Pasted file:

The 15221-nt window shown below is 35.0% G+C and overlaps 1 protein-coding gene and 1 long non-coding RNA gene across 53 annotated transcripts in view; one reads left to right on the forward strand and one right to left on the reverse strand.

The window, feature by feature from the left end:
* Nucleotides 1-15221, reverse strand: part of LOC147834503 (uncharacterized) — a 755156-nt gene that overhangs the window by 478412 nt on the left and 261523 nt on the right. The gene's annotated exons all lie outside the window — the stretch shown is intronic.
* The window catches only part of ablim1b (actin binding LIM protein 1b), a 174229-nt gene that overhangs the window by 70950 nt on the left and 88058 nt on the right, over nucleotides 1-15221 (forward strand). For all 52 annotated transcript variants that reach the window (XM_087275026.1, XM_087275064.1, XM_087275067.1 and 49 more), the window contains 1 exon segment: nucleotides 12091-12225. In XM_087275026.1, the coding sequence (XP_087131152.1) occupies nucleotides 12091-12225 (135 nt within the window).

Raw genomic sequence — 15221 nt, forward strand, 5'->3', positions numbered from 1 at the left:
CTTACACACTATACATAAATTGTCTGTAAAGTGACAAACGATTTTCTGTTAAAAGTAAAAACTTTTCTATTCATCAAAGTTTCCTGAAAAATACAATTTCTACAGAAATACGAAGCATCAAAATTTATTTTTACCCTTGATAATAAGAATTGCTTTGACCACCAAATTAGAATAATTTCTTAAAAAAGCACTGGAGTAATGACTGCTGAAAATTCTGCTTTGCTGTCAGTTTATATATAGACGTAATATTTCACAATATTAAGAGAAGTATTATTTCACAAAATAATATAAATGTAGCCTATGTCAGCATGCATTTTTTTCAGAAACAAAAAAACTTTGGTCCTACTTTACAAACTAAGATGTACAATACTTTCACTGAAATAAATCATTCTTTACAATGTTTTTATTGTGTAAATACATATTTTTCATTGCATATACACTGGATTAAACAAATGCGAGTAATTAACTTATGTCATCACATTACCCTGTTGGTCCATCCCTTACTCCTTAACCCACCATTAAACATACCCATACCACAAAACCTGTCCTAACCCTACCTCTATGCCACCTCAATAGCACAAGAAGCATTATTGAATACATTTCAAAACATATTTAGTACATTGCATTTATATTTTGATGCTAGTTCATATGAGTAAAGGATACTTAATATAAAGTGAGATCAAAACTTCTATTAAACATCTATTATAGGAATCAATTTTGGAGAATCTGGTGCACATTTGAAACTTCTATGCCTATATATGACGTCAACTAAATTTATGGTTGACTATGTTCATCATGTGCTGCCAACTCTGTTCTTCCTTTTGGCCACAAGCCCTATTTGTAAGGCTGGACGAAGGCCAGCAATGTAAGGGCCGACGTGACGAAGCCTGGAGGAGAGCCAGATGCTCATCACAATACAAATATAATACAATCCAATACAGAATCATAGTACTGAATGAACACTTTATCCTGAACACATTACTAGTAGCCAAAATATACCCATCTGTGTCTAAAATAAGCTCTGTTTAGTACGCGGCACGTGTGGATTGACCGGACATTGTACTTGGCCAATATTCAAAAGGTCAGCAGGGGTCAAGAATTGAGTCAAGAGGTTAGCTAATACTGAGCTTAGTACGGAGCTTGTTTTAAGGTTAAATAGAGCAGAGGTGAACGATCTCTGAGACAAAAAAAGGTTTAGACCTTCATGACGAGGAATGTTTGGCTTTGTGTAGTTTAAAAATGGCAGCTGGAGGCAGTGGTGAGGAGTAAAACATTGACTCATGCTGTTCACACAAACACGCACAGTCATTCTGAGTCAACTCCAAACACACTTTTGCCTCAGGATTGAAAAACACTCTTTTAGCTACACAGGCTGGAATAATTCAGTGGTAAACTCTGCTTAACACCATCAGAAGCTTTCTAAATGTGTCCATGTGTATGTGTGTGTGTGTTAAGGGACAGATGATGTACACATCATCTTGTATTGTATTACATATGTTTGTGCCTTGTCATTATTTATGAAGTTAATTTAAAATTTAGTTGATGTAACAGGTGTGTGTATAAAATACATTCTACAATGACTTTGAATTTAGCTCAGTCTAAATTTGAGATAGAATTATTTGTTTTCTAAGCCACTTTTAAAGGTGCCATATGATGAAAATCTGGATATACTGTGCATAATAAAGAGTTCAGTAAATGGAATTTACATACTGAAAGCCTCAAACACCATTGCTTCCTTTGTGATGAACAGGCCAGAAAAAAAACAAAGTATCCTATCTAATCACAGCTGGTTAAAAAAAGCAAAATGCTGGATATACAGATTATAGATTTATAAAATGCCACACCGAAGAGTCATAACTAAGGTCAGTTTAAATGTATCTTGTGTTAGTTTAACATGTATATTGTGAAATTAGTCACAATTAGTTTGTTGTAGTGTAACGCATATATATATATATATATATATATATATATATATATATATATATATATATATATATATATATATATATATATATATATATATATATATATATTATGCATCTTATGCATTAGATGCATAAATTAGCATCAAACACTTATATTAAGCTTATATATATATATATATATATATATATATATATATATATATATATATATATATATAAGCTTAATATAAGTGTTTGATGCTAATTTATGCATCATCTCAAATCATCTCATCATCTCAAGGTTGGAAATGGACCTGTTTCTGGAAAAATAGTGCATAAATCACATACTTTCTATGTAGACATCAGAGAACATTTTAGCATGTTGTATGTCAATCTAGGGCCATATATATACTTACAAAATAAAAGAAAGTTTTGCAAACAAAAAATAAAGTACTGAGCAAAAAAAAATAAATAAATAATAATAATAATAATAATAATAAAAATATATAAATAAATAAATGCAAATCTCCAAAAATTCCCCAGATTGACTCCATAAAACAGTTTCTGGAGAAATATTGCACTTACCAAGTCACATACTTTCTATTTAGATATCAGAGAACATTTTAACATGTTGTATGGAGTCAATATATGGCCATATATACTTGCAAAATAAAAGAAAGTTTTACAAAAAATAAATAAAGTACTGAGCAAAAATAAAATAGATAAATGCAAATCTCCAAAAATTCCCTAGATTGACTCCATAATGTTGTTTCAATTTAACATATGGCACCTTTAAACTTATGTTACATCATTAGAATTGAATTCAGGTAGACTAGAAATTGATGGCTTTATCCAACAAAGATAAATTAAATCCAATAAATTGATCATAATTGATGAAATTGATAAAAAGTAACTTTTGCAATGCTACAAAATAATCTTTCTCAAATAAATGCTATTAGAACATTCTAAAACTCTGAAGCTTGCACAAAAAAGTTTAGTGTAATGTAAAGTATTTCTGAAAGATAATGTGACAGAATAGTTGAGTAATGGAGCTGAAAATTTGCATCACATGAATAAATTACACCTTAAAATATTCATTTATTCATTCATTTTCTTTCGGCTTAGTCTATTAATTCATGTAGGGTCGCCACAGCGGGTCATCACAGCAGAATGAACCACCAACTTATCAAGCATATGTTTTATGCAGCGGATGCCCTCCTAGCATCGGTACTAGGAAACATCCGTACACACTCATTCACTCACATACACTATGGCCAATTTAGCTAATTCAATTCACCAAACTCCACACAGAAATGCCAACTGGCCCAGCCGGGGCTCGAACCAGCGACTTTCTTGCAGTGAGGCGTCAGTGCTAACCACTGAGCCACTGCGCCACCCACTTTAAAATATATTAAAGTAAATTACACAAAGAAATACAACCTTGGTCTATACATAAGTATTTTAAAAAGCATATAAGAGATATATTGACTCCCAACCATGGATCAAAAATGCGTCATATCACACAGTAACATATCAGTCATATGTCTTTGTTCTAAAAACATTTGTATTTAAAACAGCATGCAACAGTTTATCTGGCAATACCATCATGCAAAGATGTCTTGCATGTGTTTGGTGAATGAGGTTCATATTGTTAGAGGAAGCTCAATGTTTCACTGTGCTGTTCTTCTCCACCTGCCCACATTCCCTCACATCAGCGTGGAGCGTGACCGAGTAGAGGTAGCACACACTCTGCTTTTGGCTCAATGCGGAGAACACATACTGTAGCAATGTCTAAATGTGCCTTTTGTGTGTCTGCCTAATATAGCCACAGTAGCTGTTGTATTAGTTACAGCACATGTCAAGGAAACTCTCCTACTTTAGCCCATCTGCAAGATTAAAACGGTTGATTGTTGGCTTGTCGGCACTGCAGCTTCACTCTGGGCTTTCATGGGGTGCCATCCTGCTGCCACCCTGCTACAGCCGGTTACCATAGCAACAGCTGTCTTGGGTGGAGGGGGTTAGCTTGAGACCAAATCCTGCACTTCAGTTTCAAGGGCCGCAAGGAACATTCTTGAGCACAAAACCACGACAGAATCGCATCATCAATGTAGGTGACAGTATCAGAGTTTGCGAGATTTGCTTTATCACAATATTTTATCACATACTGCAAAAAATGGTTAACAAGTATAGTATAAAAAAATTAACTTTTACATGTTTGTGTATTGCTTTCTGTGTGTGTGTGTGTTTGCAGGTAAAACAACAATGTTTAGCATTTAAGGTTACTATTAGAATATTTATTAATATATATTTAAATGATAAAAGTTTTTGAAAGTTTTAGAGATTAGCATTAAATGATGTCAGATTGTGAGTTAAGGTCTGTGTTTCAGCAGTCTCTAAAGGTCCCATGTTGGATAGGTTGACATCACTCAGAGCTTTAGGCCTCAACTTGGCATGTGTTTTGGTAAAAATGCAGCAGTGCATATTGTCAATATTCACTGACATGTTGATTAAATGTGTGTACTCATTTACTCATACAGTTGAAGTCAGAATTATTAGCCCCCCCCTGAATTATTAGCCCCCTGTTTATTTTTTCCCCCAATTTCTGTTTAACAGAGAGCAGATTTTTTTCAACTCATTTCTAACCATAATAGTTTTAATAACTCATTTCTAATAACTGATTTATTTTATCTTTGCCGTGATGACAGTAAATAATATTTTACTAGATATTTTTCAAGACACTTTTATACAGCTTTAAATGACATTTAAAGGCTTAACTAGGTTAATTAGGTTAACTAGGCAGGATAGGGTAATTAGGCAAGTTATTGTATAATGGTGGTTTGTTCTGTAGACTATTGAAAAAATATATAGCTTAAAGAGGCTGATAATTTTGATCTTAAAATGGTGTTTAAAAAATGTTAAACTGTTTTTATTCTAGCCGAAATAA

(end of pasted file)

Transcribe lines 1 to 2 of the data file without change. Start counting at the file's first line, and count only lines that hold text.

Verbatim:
The 15221-nt window shown below is 35.0% G+C and overlaps 1 protein-coding gene and 1 long non-coding RNA gene across 53 annotated transcripts in view; one reads left to right on the forward strand and one right to left on the reverse strand.

The window, feature by feature from the left end: